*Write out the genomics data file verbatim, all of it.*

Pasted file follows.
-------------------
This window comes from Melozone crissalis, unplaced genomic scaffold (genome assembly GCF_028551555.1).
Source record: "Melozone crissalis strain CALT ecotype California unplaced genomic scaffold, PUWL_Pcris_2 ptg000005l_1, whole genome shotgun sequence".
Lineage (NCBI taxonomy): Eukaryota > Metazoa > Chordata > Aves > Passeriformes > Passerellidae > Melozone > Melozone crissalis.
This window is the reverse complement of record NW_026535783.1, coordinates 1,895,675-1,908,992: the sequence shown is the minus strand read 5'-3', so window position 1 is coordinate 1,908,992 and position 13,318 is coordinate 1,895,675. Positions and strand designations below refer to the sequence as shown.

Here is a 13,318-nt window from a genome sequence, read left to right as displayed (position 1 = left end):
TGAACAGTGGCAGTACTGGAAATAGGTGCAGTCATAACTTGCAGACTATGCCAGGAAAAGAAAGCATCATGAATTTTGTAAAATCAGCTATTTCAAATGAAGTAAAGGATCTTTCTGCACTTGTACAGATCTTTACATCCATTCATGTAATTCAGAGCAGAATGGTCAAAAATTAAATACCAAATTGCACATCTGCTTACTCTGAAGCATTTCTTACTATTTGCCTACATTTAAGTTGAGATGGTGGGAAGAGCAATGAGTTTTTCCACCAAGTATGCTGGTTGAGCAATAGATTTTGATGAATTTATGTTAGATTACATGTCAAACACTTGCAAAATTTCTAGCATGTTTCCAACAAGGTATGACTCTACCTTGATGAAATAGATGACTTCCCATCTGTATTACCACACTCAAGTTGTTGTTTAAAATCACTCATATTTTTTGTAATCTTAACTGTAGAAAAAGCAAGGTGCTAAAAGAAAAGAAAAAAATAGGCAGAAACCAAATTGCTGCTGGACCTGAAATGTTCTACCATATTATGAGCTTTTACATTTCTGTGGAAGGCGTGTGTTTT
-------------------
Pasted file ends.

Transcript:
This window comes from Melozone crissalis, unplaced genomic scaffold (genome assembly GCF_028551555.1).
Source record: "Melozone crissalis strain CALT ecotype California unplaced genomic scaffold, PUWL_Pcris_2 ptg000005l_1, whole genome shotgun sequence".
Lineage (NCBI taxonomy): Eukaryota > Metazoa > Chordata > Aves > Passeriformes > Passerellidae > Melozone > Melozone crissalis.
This window is the reverse complement of record NW_026535783.1, coordinates 1,895,675-1,908,992: the sequence shown is the minus strand read 5'-3', so window position 1 is coordinate 1,908,992 and position 13,318 is coordinate 1,895,675. Positions and strand designations below refer to the sequence as shown.

Here is a 13,318-nt window from a genome sequence, read left to right as displayed (position 1 = left end):
TGAACAGTGGCAGTACTGGAAATAGGTGCAGTCATAACTTGCAGACTATGCCAGGAAAAGAAAGCATCATGAATTTTGTAAAATCAGCTATTTCAAATGAAGTAAAGGATCTTTCTGCACTTGTACAGATCTTTACATCCATTCATGTAATTCAGAGCAGAATGGTCAAAAATTAAATACCAAATTGCACATCTGCTTACTCTGAAGCATTTCTTACTATTTGCCTACATTTAAGTTGAGATGGTGGGAAGAGCAATGAGTTTTTCCACCAAGTATGCTGGTTGAGCAATAGATTTTGATGAATTTATGTTAGATTACATGTCAAACACTTGCAAAATTTCTAGCATGTTTCCAACAAGGTATGACTCTACCTTGATGAAATAGATGACTTCCCATCTGTATTACCACACTCAAGTTGTTGTTTAAAATCACTCATATTTTTTGTAATCTTAACTGTAGAAAAAGCAAGGTGCTAAAAGAAAAGAAAAAAATAGGCAGAAACCAAATTGCTGCTGGACCTGAAATGTTCTACCATATTATGAGCTTTTACATTTCTGTGGAAGGCGTGTGTTTT